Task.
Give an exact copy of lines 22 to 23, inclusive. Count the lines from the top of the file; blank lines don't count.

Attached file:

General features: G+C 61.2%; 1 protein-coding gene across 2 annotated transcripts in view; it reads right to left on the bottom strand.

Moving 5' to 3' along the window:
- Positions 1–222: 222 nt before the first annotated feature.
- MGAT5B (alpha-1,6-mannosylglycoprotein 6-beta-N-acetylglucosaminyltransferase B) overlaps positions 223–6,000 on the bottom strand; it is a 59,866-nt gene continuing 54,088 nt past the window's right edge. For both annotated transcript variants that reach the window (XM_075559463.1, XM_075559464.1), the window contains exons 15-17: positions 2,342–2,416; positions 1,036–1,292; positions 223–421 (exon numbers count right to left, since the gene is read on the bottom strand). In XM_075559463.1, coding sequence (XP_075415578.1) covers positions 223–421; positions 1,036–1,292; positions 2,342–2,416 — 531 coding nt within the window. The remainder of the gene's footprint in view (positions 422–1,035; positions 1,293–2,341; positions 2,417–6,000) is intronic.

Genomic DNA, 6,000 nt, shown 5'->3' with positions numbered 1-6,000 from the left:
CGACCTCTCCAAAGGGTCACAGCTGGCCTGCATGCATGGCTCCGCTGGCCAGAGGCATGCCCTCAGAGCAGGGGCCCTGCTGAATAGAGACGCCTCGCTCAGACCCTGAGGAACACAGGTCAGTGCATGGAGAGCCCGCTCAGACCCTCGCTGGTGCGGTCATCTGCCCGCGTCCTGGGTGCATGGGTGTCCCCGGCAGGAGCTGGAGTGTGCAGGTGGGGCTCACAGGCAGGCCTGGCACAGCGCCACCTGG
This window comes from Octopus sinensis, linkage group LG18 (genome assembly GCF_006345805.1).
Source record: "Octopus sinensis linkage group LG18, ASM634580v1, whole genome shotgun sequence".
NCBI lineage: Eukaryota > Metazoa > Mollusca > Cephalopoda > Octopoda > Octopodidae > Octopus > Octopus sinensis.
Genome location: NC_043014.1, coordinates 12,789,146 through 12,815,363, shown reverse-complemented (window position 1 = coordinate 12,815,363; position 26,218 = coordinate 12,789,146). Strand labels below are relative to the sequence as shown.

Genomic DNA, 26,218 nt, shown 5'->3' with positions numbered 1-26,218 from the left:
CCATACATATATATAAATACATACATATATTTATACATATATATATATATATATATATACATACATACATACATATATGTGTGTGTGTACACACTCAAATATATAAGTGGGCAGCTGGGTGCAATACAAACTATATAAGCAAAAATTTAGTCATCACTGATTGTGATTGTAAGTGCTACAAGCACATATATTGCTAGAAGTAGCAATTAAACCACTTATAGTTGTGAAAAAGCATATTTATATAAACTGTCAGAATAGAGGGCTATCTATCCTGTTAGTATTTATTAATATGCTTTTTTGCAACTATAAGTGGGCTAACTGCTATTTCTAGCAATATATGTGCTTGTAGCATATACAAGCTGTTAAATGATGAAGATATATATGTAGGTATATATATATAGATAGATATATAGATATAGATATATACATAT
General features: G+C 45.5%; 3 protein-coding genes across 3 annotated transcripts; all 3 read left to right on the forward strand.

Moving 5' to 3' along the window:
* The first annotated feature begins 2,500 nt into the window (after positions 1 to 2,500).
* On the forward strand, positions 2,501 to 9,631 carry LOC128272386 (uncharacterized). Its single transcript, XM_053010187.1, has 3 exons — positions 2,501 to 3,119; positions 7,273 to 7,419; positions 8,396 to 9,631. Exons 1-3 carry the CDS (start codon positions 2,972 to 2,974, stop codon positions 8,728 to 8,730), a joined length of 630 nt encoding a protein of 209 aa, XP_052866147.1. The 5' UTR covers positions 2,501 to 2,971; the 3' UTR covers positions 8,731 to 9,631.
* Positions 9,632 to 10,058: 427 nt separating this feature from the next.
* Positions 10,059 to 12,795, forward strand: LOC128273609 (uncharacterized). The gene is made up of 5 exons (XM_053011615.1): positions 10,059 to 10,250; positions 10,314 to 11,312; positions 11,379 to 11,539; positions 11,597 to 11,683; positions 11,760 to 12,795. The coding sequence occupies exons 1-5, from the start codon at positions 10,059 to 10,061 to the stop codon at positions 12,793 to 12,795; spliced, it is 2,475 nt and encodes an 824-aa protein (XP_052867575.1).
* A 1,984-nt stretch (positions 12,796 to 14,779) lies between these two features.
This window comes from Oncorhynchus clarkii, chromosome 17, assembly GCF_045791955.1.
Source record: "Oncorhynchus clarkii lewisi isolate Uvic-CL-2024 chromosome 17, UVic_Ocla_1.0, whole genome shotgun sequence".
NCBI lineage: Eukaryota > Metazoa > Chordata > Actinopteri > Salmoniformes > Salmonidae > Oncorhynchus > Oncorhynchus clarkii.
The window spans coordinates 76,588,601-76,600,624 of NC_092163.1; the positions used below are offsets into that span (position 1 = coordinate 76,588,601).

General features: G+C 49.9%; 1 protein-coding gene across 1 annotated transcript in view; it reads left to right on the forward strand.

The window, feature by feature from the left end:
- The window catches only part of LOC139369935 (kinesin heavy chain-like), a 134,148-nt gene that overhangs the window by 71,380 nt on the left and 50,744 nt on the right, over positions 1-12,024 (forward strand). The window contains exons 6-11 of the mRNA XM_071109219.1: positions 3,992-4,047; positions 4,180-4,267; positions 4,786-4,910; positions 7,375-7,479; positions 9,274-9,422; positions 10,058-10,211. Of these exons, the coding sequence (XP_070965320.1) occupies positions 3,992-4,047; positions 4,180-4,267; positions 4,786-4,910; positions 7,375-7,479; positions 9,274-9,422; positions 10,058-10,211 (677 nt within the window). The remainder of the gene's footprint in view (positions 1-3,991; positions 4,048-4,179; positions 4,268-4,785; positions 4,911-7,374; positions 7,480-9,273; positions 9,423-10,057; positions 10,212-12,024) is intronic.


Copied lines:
NCBI lineage: Eukaryota > Metazoa > Chordata > Actinopteri > Salmoniformes > Salmonidae > Oncorhynchus > Oncorhynchus clarkii.
The window spans coordinates 76,588,601-76,600,624 of NC_092163.1; the positions used below are offsets into that span (position 1 = coordinate 76,588,601).